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Raid help

Discussion in 'Building a new PC' started by steddie, Sep 25, 2012.

  1. steddie

    steddie Member

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    I am a student networking with wireless tech. My old p4 won't handle virtualization very efficiently. So I ordered what can with under 400$. I am an intel man but I went with the amd 8120 and an asus 990fx chipset. Issue arise at I have a bunch of old drives. I am not working so money will be an issue. I have not even purchased a video card yet. I have a ton of externals for back up so I am not worried about redundancy. I found 2 laptop drives and I have a 500 gig drive. The 2 laptop drives are 160gig and 320gig. What the best raid configuration ? I was thinking about raid 0 + 1. Put the 2 laptop drive in raid 0 and the 500 gig for parity or what ever they call it. As I can afford it I would like to replace the mechanical with 2 ssd drives. I do have a separate raid pci controller card. As I get upgrade parts can I pull drives out of the array and eventually run 2 ssd drives in raid with external back ups?
     
    Last edited: Sep 25, 2012
  2. mrslicker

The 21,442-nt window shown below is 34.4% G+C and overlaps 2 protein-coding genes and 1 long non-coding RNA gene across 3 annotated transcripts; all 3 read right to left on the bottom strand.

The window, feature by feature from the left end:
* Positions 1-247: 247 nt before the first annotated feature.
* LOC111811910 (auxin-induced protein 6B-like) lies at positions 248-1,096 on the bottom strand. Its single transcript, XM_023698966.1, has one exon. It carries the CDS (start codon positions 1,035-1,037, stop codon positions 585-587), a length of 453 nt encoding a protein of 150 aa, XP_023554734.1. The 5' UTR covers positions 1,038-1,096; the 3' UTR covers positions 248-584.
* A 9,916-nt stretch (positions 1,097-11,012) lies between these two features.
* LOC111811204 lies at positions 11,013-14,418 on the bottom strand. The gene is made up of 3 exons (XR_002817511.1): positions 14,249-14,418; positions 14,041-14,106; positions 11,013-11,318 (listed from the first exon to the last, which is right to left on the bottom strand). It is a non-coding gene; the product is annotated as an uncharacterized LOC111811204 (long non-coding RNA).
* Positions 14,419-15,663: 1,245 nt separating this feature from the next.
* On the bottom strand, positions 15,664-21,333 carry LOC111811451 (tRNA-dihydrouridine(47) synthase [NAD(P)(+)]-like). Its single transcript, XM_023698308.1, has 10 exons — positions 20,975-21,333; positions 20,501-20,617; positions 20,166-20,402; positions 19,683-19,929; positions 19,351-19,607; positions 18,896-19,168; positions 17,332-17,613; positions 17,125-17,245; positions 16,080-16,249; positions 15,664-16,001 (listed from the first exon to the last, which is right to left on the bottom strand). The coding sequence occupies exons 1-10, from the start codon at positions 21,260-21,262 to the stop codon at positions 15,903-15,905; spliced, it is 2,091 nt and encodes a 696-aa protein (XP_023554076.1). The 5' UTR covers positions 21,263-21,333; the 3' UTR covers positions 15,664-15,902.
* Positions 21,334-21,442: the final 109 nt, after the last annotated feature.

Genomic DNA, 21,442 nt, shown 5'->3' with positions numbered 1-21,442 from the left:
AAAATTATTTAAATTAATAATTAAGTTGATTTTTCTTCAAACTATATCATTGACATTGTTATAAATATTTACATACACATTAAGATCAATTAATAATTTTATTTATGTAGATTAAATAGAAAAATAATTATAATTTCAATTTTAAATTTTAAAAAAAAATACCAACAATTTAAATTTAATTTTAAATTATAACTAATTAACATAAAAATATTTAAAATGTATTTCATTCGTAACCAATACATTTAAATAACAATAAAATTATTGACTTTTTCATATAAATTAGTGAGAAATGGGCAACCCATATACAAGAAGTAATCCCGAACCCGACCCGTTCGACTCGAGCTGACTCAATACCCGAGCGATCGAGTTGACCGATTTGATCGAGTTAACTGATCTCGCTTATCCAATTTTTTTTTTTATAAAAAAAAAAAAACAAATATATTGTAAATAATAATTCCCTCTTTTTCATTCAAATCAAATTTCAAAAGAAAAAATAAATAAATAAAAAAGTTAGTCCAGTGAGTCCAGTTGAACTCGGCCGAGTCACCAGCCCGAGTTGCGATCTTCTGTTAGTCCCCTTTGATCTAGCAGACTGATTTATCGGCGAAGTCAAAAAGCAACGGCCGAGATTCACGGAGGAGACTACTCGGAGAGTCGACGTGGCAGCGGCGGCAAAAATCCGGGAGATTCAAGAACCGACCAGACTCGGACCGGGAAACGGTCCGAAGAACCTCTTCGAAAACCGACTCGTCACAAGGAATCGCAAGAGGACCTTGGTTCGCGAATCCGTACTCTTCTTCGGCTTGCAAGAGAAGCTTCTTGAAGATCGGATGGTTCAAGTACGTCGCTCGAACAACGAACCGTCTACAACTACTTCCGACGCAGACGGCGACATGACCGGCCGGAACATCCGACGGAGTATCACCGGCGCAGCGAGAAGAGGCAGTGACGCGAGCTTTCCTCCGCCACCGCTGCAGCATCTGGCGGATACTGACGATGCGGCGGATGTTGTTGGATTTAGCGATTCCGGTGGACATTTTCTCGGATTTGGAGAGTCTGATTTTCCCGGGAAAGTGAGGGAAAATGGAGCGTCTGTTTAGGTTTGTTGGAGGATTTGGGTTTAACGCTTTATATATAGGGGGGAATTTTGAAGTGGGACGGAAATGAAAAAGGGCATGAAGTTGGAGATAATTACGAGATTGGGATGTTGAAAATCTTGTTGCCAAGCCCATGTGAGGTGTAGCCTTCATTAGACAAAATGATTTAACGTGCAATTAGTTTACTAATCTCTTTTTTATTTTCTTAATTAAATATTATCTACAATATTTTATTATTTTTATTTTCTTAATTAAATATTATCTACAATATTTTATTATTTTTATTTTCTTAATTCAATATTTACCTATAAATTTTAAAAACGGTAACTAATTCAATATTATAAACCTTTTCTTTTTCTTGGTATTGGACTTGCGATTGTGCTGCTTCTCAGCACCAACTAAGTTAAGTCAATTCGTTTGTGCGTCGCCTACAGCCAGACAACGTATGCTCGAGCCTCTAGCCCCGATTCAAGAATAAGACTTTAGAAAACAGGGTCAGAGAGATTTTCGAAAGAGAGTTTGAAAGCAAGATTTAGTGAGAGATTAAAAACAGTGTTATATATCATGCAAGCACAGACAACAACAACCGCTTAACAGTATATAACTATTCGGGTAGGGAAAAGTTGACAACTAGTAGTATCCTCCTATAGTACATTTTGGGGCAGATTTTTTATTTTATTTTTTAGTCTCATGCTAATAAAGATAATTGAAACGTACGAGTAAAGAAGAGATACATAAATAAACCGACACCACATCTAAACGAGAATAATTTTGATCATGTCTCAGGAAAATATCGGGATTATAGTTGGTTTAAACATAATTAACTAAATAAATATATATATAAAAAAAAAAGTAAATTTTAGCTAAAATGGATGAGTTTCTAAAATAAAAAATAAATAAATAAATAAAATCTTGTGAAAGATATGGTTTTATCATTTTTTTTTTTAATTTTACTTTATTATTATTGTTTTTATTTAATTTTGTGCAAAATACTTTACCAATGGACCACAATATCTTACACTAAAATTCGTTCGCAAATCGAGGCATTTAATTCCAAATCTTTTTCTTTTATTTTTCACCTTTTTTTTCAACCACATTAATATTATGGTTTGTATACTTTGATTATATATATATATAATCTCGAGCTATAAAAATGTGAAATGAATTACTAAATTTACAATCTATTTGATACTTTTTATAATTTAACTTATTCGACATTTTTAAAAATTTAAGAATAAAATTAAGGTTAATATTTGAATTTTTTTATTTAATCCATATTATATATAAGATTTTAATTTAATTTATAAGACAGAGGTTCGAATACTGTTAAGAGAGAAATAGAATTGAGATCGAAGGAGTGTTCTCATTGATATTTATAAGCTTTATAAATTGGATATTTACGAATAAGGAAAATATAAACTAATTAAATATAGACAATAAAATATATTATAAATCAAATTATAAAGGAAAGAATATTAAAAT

mrslicker Regular member

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    No RAID, use JBOD (just a bunch of disks) for the setup. RAID is supposed to be same type hdd's. JBOD is not supported by all equipment but the controller card may do it. Provided the 500GB is healthy, just go with that. it will probably save you stress.
     
  3. jkonltd

    jkonltd Member

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    RAID will not work with different hard drives. What I would suggest is get a cheap 40-60GB SSD for the OS use the 320 GB for data storage and use backup software to backup both of them to the 500GB drive.
     
  4. DavGerm4

    DavGerm4 Active member

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    Sorry to merge into this thread, but with JBOD, can you just add a secondary HDD later on? Like if I had a 2TB installed, and ran out of room, could I add another 2TB and do JBOD?

    Thanks!
     
  5. mrslicker

    mrslicker Regular member

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    DavGerm4- (lifted from elsewhere: JBOD, meaning "Just a Bunch Of Drives", is used to refer to one distinct concept:
    all disks are independently addressed, with no collective properties. Each physical disk, with all the logical partitions each may contain, is mapped to a different logical volume: just a bunch of disks.
    The concept of concatenation, where all the physical disks are concatenated and presented as a single disk, is NOT a JBOD, but is properly called BIG or SPAN.

    My response to your question is this: Would you be wanting to "SPAN" one drive and another. If you use windows 7 Pro, Enterprise, or Ultimate (I think similar Vista too) you can set dynamic disks in storage manager, which i think you can span.

    EDIT: In hindsight, I'm not sure this JBOD idea was a good suggestion to OP>
     
    Last edited: Oct 5, 2012

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